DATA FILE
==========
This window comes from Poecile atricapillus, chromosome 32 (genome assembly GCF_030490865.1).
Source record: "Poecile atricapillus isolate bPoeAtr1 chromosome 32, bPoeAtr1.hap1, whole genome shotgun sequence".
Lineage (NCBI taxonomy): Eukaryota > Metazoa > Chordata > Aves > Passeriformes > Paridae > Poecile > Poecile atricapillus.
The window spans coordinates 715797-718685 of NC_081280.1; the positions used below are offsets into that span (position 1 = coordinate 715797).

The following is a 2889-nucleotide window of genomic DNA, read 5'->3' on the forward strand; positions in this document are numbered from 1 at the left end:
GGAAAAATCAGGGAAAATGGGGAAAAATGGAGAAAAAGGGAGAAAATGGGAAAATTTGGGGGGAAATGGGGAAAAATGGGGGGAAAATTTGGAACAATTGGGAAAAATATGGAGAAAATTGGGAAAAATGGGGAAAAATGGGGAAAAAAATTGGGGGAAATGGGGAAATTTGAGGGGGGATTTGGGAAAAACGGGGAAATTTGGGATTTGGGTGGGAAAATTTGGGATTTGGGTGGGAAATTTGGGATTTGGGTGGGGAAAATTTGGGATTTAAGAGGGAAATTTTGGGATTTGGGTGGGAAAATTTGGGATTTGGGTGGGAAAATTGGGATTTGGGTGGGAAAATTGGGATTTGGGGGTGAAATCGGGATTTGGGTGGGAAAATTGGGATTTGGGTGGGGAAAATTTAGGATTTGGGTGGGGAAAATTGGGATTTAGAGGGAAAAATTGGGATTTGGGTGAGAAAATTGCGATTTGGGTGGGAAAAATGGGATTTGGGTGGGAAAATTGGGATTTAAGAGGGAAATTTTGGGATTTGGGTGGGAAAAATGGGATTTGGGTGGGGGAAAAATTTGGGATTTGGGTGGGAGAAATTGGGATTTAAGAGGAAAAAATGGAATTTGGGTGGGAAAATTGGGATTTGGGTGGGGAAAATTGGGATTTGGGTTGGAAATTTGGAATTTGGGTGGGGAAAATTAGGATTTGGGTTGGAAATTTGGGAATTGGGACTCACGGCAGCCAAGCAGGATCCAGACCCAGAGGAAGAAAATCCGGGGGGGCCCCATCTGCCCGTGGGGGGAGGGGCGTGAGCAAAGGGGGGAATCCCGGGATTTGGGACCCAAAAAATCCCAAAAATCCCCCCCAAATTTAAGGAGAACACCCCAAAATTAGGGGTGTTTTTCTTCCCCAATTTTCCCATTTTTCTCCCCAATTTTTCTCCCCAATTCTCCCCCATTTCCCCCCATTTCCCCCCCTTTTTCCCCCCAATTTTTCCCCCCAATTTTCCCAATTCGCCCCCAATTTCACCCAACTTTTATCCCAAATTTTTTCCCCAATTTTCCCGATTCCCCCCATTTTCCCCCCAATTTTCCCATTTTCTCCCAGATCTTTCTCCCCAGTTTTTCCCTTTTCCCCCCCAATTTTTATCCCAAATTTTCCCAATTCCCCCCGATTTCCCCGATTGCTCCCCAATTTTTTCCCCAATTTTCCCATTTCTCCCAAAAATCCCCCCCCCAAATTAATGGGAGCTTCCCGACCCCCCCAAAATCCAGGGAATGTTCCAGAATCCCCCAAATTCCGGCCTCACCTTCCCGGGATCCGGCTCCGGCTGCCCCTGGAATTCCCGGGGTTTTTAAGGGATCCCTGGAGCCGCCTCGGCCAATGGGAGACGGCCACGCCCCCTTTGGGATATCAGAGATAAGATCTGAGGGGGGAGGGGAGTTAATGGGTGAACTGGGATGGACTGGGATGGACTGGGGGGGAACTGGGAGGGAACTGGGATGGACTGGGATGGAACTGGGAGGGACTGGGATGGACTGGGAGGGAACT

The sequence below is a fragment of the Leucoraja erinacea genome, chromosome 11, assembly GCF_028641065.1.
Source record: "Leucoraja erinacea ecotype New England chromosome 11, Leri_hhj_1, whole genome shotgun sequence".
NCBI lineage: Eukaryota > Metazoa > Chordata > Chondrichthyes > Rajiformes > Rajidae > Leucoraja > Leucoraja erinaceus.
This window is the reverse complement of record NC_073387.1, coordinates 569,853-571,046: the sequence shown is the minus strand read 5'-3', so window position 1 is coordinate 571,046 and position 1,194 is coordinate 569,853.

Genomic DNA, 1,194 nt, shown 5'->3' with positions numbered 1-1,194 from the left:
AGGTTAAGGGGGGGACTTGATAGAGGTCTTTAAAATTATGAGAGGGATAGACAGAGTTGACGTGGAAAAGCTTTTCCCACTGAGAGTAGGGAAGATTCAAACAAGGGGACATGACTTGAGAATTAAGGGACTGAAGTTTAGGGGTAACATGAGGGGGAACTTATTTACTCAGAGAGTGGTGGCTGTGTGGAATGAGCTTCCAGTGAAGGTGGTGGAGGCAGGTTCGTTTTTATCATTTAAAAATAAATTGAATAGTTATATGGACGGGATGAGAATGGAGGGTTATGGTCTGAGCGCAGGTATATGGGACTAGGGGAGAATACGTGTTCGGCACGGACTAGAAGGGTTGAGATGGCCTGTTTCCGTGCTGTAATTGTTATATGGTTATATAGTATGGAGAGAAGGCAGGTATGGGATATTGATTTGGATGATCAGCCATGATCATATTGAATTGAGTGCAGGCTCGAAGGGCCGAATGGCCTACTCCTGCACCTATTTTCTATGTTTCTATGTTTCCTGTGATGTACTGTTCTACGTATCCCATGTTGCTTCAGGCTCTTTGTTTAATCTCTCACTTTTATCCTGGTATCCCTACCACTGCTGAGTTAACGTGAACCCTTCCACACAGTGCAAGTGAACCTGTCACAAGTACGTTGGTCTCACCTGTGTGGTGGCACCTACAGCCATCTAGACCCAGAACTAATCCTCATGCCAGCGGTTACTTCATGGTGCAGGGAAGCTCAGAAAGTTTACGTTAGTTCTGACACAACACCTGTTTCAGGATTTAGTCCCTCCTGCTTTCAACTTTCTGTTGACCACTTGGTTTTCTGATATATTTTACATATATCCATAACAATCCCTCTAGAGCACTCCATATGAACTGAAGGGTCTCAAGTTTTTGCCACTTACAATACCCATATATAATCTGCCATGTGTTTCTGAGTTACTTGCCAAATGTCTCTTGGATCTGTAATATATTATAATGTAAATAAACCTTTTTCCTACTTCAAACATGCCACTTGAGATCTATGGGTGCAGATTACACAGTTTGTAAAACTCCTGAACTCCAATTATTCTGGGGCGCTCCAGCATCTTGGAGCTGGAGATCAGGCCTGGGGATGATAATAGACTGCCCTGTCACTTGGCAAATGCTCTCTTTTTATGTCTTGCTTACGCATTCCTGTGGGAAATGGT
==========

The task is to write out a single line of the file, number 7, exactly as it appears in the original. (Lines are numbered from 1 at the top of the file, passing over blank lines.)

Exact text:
The sequence below is a fragment of the Leucoraja erinacea genome, chromosome 11, assembly GCF_028641065.1.